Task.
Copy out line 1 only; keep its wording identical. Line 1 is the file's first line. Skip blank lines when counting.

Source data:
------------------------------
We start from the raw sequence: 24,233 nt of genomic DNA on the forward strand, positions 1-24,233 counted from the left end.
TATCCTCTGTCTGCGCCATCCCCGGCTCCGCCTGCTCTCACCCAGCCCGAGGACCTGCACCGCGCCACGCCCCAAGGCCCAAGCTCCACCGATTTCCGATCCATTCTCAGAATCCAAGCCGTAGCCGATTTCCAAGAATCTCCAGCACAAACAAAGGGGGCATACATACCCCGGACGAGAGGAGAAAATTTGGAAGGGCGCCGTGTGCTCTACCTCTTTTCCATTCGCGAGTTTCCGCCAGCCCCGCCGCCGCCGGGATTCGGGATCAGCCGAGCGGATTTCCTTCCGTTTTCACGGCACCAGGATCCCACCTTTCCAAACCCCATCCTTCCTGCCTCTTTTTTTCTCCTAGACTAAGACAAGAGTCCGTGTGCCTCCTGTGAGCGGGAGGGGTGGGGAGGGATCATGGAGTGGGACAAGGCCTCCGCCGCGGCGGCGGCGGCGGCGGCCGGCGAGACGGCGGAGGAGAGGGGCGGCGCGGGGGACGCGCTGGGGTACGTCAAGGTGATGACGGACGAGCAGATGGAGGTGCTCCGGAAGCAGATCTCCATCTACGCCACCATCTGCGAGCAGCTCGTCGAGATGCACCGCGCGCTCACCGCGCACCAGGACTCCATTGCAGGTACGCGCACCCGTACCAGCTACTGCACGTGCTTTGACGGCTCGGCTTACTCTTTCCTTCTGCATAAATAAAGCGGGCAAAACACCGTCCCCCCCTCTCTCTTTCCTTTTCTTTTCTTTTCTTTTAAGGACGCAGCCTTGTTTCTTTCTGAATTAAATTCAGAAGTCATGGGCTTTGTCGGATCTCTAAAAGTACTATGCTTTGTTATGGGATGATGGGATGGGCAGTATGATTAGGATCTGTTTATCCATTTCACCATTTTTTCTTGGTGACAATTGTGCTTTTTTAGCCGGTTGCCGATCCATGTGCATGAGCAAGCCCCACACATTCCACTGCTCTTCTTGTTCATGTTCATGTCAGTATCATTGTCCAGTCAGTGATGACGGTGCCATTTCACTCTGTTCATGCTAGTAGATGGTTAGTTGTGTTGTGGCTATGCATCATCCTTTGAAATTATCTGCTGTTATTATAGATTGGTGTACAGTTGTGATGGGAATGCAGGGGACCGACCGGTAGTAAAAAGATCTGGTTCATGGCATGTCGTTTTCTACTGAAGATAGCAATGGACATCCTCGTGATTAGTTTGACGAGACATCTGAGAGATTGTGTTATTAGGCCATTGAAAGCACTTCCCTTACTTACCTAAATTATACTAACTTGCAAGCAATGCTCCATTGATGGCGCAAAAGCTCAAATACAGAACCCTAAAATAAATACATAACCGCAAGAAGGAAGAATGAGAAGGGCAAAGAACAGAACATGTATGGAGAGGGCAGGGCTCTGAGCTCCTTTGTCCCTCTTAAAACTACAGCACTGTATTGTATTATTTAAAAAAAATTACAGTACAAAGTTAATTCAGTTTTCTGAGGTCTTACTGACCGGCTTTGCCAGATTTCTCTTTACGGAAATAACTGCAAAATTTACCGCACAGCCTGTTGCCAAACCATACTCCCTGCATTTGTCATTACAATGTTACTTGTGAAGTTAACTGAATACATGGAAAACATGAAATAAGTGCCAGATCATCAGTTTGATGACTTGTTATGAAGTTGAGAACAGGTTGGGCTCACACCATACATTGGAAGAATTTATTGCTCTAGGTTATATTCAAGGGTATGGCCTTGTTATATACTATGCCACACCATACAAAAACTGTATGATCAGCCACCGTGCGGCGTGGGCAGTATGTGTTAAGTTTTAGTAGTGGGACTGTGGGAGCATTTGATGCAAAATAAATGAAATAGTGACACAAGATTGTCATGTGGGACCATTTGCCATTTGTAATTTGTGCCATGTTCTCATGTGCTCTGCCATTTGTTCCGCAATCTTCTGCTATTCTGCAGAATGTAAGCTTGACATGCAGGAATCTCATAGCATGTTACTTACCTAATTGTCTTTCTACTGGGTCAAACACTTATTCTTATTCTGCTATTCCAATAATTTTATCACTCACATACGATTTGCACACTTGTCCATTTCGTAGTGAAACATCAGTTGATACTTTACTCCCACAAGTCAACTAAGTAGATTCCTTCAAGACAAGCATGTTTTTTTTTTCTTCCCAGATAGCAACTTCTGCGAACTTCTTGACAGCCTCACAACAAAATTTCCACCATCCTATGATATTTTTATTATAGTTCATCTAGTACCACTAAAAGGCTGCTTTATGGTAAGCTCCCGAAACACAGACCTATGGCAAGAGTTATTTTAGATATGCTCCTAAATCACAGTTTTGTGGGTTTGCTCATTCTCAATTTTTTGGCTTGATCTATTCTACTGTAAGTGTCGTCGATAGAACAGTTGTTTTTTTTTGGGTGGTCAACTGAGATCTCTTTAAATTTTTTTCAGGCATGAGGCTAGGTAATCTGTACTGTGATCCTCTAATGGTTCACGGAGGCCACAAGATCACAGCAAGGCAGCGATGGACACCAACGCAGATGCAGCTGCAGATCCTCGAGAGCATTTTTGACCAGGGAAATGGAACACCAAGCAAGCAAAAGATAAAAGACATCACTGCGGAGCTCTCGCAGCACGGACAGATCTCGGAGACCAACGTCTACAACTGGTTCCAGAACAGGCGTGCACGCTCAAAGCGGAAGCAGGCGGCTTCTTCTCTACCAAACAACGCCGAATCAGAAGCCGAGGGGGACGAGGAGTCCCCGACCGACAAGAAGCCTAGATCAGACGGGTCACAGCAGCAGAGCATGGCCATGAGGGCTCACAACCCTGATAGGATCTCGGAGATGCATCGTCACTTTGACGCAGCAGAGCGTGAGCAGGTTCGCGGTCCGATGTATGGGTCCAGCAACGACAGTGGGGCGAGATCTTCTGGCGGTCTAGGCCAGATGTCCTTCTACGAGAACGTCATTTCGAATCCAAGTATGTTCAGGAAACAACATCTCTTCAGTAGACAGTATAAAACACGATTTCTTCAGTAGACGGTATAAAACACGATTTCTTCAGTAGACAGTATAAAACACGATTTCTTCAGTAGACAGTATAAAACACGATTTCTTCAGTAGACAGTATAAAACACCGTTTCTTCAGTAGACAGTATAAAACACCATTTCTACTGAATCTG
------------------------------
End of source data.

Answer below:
We start from the raw sequence: 24,233 nt of genomic DNA on the forward strand, positions 1-24,233 counted from the left end.